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Re: Tidying up DDL1 (last time?)

Some more nitty-gritty issues relating to the DDL1 spec.

1.  _type_construct for _enumeration_range and _dictionary_update
make use of the embedded match expressions "_sequence_minimum",
"_sequence_maximum", "_chronology_year" etc.  These are nowhere
defined, so you can forget machine readability.  How about just
putting in standard POSIX match expressions from the DDL2 dictionary?
Furthermore, the present _type_construct spec says

i.e. _sequence_minimum must be present, however, 
diffrn_standards_decay_% in cif_core.dic has an enumeration range of
which is a violation of this spec.

2.  _related_function has _list set to "yes", whereas _related_item
has _list set to "both".  In many places in cif_core.dic, these items
are not looped.  This violates the DDL1 spec. Furthermore,
_list_reference and _list_mandatory are specified for these two, but
these meanings are lost if these items aren't looped.  

A kludgy solution is to set _list to "both" for _related_function.
Kludgy, because then _list_mandatory and _list_reference lose their
usefulness unless they themselves are expanded to refer to the category
rather than to lists within the category.  The "right" solution is to
first change _list_reference to mean the same as _item_dependent in
DDL2, i.e. the item name(s) given in the _list_reference attribute must
be present in the data block (not the same list), and then drop
_list_mandatory (as there are only these two items in the category
_list_mandatory serves no practical function).     

On Wed, 2005-07-06 at 12:15 +0900, James Hester wrote:
> This is a "bug-fix" list for DDL1 which I hope would be orthogonal
> to any other plans for DDL1/2/3.
> Ideas for tidying-up DDL1
> -------------------------
> (From the top of the DDL1 spec file working down)
> _enumeration_range:  "can apply to 'numb' or 'char' items which
> have a preordained sequence"; is this meant to
> include Mon:Fri, June:Sept etc?  From a programming point of
> view the range of application needs to be circumscribed, and
> I would argue for restricting it to numbers only, which is consistent
> with use in current DDL1 dictionaries.  For small sets,
> such as letters, we can just list them.  We do this for the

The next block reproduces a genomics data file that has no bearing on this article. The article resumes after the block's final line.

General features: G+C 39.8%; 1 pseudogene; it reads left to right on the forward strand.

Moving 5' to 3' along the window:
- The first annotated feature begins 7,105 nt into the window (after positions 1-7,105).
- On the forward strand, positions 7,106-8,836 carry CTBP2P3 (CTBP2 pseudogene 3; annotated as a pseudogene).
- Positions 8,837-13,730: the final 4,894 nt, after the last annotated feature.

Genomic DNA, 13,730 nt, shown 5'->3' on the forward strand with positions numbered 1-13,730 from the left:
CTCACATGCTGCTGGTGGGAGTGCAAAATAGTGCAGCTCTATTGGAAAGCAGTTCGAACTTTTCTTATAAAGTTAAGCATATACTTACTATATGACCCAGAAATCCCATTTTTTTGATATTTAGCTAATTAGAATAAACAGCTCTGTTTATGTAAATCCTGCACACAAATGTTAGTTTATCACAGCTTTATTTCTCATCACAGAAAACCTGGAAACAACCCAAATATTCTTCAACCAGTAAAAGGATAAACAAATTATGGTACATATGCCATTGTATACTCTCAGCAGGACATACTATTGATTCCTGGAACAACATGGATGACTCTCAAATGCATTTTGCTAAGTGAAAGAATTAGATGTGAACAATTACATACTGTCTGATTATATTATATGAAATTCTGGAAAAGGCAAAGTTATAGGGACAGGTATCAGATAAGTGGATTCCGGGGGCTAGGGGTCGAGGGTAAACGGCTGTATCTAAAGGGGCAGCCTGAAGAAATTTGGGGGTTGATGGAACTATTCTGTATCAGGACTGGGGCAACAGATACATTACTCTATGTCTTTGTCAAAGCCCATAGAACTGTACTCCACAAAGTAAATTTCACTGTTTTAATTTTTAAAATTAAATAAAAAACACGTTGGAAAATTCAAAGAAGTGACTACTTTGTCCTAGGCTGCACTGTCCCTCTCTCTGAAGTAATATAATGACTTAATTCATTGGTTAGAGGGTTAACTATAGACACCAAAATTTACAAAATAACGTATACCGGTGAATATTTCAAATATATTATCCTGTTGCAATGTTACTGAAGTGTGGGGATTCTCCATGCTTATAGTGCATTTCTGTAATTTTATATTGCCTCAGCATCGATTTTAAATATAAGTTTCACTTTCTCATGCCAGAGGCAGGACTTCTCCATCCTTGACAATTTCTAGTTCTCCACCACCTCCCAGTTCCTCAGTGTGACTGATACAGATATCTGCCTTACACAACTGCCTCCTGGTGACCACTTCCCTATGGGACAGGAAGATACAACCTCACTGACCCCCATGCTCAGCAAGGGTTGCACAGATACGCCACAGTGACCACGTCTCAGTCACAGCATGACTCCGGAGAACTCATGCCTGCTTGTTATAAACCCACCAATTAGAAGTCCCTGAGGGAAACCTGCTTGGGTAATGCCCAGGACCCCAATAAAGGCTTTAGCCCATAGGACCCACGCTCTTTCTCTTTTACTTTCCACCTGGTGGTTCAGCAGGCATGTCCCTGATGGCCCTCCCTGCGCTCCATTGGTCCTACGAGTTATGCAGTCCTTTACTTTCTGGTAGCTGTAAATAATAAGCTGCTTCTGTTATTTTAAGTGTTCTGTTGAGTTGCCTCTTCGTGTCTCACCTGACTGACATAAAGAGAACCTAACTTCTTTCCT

> element symbols, rather than just write _enumeration_range 'H':'U'
> ------
> _list_reference: "...the data item(s) identified by _list_reference
> provide(s) a unique access code to each loop packet."  I originally
> interpreted this unique access code as a statement of usefulness rather
> than a requirement, but Nick indicated that such items *must* take
> unique values. Could this language be improved to make it clear that 
> the data item(s) *must* take unique values, and that if there are
> multiple values, the combination of each of the individual values must
> be unique in each packet, rather than each individual value.
> ------
> _list_uniqueness: "Identifies data items which, collectively, must have
> a unique value for the loop structure...to be deemed valid".  By
> inference from the single use in cif_core.dic, this should read:
>   "Identifies data items which collectively, together with the defined
>   data item, must have unique values..." 
> In cif_pd.dic, the currently-defined dataname is explicitly given in the
> _list_uniqueness attribute, which would agree with the current DDL1
> spec.  
> Alternatively to changing the DDL1 text, the single use in cif_core.dic
> could be edited to explicitly include the current data name
> (_publ_body_label). Some explicatory text about the relationship
> between, and intentions behind, _list_uniqueness and _list_reference
> would be useful too.
> ------
> _related_function: perhaps it could be made explicit that an 'alternate'
> data name can coexist with the defined data name in the same block?
> DDL2 have 'alternate exclusive' for the other case.
> ------
> _type_conditions: 'seq' is not used in any dictionaries DDL1 or
> DDL2.  Are there any reasons to keep it?  I note that *_gt and *_lt data
> names have appeared for situations that could have been covered by
> constructions of the type a:b. 
> And as a programmer, it currently appears to be an extreme waste of time
> to implement 'seq', which would have to also include the case:
> data_some_data_name
> ...
>  _type             numb
>  _loop
>  _type_conditions  esd seq
> which could mean 5, 5(1), 5,6,7  5(1):7(1) 5(1),6(1),7(1)
> are all possible values.  Supporting 'seq' also means that we have to be
> able to work with multiple data values for an unlooped data item,
> without any indication of which one is best, or what the different
> values might mean.  How could I do even basic arithmetic operations on
> such a data value??
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